I’ve used reading as an escape from the realities of the world over the last 18 months. And in the process, I’ve managed to rediscover a kinship with books that almost borders on the edge of an obsession now. Some semblance of this obsession always existed since the day I picked up, as a 9-year-old, Enid Blyton’s Five on a Treasure Island. I’ve come a long way since then, but those memories remain some of my happiest: lazy afternoons at Nana’s place with The Five Find-Outers, the additional pages that my school librarian had to attach to my handbook just to make entries of The Hardy Boys I’d checked out, the late fees that mum had to pay at Abbas – a very popular circulating library, the pirated books and magazines that I bought from the vendors at King’s Circle.
With a rating of 4.6 on goodreads, Patrick Radden Keefe’sEmpire of Pain is the best and highest-rated book I have read this year! Written in language that makes it extremely accessible, the book chronicles the story of the family behind OxyContin and the opioid crisis in America. Keefe covers four generations of the Sacklers and documents the greed and denial they embody, keeping their company and the drug at the center of the story – a no small feat by any measure. The author punches above his weight and manages to shatter a name that adorns some of the biggest museums and schools in the world. Keefe is meticulous in his research, and the book itself is well-paced, effortlessly moving through a period of about 107 years. Continue reading →
India’s coal belt cuts across the eastern states of Jharkhand, Orissa and West Bengal, home to the Santhals among other tribal communities. As it did for much of the world since the industrial revolution, coal has played an important role in India’s march towards capitalism, and in the process, tied itself inextricably to the fates of such communities. Hansda Sowvendra Shekhar’s The Adivasi Will Not Dance is a collection of short, provocative and mostly apolitical stories that operate in the backdrop of a transformation that took place within such tribal populations, impacting their lands and their professions. Themes of destitution, prostitution and exploitation run through each story and detail the march of progress over a people’s plight.
The coup de grace is the book’s final story of an Adivasi who refuses to dance – hence the name – in front of a “Bengali President” at a function in the village of Godda to lay the foundation stone for an Indian billionaire’s thermal power plant. While the author avoids naming anyone, it doesn’t take long for the reader to realize that the President in question is Pranab Mukherjee and the Indian billionaire MP is Naveen Jindal, and the story itself is based on an actual incident that took place in 2013.
We heard he was a very rich and shrewd man. He was also an MP. We also heard he likes polo – some game played with horses – and that his horses were far better off than all the Santhals of the whole of the Santhal Pargana.
I am far removed from the realities of the heartland, and in all honesty, some of the stories feel unremarkable to a mind incapable of grasping the enormity of state-sponsored marginalization and subjugation. I am also ashamed to admit that I know more about the history of racism and African Americans than I do about casteism in India. I’m reasonably certain that our progress, built on their plight as it is, is littered with countless events that could have been our moment of reckoning, not unlike George Floyd and Black Lives Matter in the West.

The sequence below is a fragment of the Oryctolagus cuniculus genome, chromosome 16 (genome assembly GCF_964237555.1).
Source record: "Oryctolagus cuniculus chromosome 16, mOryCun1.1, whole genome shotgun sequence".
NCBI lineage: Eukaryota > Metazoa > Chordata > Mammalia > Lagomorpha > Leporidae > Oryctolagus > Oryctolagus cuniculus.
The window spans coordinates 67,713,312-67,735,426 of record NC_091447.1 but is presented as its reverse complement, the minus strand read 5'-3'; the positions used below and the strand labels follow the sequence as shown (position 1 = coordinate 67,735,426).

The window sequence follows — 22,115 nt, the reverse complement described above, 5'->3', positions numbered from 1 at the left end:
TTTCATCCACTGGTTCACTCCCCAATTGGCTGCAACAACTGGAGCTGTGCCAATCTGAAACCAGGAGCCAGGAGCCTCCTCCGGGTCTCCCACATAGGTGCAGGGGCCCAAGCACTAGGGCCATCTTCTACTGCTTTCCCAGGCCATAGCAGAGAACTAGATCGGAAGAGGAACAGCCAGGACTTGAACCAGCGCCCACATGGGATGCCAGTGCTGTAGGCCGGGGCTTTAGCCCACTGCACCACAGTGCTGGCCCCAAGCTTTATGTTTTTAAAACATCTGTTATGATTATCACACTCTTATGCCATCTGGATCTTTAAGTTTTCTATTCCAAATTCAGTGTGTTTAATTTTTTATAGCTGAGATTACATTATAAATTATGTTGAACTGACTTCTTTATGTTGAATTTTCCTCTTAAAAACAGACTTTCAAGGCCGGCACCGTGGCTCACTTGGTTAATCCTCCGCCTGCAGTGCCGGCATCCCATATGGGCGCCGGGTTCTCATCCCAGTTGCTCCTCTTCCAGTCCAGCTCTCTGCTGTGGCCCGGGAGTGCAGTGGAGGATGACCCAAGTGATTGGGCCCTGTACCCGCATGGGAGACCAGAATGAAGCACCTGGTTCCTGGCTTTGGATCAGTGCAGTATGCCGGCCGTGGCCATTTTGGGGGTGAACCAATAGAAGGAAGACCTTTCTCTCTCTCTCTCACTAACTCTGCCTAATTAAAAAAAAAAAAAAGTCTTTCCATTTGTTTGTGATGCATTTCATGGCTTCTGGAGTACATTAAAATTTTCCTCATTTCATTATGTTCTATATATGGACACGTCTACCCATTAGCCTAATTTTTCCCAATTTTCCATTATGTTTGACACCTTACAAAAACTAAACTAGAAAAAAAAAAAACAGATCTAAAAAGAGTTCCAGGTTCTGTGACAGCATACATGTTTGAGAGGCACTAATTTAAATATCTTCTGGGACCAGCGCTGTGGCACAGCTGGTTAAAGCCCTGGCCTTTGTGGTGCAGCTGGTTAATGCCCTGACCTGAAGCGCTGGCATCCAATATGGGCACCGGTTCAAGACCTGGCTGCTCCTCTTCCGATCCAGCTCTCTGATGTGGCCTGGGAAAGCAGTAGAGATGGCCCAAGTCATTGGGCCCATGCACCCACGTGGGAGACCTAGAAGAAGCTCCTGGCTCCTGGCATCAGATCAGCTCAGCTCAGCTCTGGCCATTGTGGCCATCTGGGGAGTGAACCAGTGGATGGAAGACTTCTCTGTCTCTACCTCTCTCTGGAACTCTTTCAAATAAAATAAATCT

Which great nation displaces thousands of its people from their homes and livelihoods to produce electricity for cities and factories? And jobs? What jobs? An Adivasi farmer’s job is to farm. Which other job should he be made to do? Become a servant in some billionaire’s factory built on land that used to belong to that very Adivasi just a week earlier?
Perhaps an accurate reflection of my ignorance and insularity is that famous quote from The Game of Thrones, “You know nothing, Jon Snow.” The book is an easy read, has a rating of 4.13 on goodreads, and was banned by the state government of Jharkhand in 2017 – which is another big reason to read it 🙂
I wonder what masochistic sorcery drives me to pick up books on topics that clearly leave me exhausted and drained. Especially books that start with these words, “It is worse. Much worse than you think.” To say that David Wallace-Wells’ The Uninhabitable Earth is an essay – which is what it was in its original form – that explores a world worsened by climate change is an understatement. Using language that conveys earnestness, alarmism and cynicism – for this, he believes, is the only way to wake up the human race from its slumber of denial and ignorance – he paints a grim picture 80 years into the future at different stages of warming.
Imagine an interactive dashboard where you could slide a flag on a scale, starting from 2°C (the line in the ground that was drawn in 2016 at the Paris agreement), crossing thresholds such as 3.2°C (if the world were to immediately ratify the emissions targets of the Paris agreement) and 4.5°C (if we continue on our current emissions path) and on to outlier but probable scenarios of 6°C and beyond. For each threshold, imagine if you could see the devastation that occurs, not just across a map of the world at the bottom of this dashboard, but also to the city and the town where you currently reside, covering – to borrow a term – elements of chaos such as: heat, hunger, rising sea levels, wildfires, natural disasters, dying oceans, air pollution, diseases, economic collapse and war. That is this book. Continue reading →